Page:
Abstract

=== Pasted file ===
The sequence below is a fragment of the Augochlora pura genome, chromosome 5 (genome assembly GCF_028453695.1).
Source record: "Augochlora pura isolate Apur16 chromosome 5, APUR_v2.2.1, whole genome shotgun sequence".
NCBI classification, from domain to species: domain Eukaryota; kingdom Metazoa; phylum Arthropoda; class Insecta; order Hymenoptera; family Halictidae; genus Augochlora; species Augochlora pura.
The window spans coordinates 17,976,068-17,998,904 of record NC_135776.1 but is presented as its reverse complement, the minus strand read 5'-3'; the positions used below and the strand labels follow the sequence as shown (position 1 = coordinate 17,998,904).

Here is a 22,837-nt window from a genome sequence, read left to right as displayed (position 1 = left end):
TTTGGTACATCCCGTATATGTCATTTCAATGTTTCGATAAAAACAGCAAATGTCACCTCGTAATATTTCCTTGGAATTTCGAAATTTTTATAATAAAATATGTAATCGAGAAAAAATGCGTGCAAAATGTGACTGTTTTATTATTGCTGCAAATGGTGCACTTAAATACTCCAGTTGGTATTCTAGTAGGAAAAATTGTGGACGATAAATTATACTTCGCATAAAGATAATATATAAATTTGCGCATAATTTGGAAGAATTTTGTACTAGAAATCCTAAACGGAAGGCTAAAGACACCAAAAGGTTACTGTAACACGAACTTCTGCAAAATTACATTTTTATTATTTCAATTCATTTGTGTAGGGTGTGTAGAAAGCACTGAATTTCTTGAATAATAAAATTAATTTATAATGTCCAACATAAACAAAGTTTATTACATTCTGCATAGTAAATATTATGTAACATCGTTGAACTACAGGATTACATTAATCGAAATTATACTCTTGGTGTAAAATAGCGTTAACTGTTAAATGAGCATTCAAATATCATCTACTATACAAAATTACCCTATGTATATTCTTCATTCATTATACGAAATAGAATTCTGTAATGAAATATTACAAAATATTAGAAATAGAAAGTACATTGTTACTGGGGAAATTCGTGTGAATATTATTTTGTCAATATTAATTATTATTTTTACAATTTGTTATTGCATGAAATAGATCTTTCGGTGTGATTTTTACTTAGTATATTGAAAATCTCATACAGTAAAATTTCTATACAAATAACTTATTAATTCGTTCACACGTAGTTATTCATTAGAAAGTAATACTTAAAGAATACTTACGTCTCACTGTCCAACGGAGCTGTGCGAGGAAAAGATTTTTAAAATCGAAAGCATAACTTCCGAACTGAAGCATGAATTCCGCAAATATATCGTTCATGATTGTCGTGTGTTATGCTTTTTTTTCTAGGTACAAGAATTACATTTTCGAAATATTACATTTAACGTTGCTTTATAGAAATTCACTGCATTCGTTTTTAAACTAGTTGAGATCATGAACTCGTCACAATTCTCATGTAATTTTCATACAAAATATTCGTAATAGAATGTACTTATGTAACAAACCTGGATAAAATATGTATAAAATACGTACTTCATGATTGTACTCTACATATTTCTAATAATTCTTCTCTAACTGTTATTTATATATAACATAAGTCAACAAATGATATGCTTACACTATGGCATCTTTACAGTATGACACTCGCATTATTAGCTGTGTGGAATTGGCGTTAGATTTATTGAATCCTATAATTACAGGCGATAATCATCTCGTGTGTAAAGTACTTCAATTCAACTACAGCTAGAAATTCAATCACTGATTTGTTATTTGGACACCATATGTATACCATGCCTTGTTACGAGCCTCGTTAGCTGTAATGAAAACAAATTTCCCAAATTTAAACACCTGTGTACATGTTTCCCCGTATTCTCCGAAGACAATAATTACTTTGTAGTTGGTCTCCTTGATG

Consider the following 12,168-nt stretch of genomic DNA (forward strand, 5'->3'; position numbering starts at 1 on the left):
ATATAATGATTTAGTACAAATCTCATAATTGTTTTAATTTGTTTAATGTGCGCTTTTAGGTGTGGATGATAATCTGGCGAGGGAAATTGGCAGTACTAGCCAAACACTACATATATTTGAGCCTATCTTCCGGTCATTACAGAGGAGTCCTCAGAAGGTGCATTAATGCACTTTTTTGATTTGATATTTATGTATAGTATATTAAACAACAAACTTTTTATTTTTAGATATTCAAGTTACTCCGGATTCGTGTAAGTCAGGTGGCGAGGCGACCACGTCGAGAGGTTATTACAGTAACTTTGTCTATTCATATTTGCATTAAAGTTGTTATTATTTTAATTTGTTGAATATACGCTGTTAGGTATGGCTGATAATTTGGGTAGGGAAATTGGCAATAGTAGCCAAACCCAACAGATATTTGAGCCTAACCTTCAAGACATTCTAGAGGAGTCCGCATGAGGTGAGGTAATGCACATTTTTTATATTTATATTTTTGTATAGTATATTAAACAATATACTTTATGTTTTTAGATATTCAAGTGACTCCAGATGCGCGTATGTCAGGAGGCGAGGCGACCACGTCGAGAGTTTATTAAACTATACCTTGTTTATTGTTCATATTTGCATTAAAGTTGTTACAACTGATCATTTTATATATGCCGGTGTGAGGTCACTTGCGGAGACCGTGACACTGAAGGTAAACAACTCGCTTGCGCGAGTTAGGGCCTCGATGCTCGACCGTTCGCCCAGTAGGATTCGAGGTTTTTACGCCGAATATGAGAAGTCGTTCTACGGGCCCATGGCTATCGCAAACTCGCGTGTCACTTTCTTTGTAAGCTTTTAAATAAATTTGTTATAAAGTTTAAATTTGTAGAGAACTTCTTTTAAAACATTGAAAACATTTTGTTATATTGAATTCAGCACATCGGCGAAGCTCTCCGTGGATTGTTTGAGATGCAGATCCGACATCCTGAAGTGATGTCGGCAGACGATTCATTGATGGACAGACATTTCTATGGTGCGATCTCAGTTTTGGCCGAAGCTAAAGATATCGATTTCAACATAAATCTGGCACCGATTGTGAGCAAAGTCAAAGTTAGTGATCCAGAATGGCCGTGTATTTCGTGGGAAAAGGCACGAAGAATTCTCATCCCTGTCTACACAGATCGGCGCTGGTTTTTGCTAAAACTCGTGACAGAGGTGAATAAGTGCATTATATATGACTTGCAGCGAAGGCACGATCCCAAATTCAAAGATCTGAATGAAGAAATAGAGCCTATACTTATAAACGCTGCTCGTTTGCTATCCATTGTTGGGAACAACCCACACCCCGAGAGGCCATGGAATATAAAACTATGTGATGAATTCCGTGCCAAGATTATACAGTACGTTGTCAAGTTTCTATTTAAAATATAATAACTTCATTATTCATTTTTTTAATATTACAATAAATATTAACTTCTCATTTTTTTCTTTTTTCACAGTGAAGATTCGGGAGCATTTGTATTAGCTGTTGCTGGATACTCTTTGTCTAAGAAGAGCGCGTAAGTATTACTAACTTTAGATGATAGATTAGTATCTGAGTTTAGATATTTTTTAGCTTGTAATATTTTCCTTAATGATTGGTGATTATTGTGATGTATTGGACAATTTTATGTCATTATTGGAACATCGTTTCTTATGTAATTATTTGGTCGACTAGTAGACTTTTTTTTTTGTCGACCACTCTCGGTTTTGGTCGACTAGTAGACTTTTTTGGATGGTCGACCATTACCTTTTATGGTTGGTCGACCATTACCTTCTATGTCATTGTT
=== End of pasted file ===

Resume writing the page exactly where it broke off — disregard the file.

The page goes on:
Several pre-Jurassic tectonic units in NW Turkey are crucial to the current debate regarding the timing and direction of subduction of Palaeotethys, a major ocean that separated Eurasia and Gondwana in Late Palaeozoic–Early Mesozoic times. The most critical unit is the Karakaya Complex, a deformed, low-grade assemblage of oceanic origin which comprises a NW-verging, SE-dipping stack of tectonostratigraphic units, here interpreted as a Palaeotethyan accretionary complex. The units display lithologies consistent with origins in seamount, trench, abyssal and rifted carbonate platform settings. Clastic basin sequences developed on top of the complex. Other relevant tectonostratigraphic units in the area include ultrabasic rocks of supra-subduction zone affinity, which tectonically overlie Permian carbonate platform units with intervening metamorphic soles and mélanges. Restored structural trends suggest the presence of a southward-dipping Palaeotethyan subduction zone bordering Gondwana-related units during the Late Permian–Triassic. This was probably additional to more important regional northward subduction along the southern margin of Eurasia from the Eastern Mediterranean to the Himalayas.

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